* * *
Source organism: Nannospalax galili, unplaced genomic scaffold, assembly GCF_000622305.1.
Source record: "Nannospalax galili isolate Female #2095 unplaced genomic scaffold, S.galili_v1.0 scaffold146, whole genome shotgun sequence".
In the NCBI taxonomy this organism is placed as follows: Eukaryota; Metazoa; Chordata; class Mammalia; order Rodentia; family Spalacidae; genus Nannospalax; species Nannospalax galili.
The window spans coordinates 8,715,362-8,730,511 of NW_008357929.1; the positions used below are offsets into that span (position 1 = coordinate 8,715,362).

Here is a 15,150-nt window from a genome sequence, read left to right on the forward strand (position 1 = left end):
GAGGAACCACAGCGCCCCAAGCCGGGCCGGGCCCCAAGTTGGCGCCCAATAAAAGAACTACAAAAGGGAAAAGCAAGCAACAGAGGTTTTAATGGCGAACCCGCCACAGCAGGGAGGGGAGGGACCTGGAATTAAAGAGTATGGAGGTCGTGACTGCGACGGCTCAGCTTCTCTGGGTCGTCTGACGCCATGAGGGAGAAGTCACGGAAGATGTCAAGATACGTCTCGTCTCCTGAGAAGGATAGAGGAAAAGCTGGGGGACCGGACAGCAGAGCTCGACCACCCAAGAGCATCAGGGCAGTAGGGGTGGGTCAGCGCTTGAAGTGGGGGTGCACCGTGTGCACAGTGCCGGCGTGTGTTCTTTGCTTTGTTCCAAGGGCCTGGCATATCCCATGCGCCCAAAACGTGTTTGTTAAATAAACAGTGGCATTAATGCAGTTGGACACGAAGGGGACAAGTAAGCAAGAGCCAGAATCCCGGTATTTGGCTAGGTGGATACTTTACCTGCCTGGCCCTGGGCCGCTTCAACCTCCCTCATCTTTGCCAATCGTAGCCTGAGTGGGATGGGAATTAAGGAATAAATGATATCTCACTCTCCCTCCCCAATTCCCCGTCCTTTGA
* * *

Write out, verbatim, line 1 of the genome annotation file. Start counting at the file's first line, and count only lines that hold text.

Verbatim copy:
Source organism: Nannospalax galili, unplaced genomic scaffold, assembly GCF_000622305.1.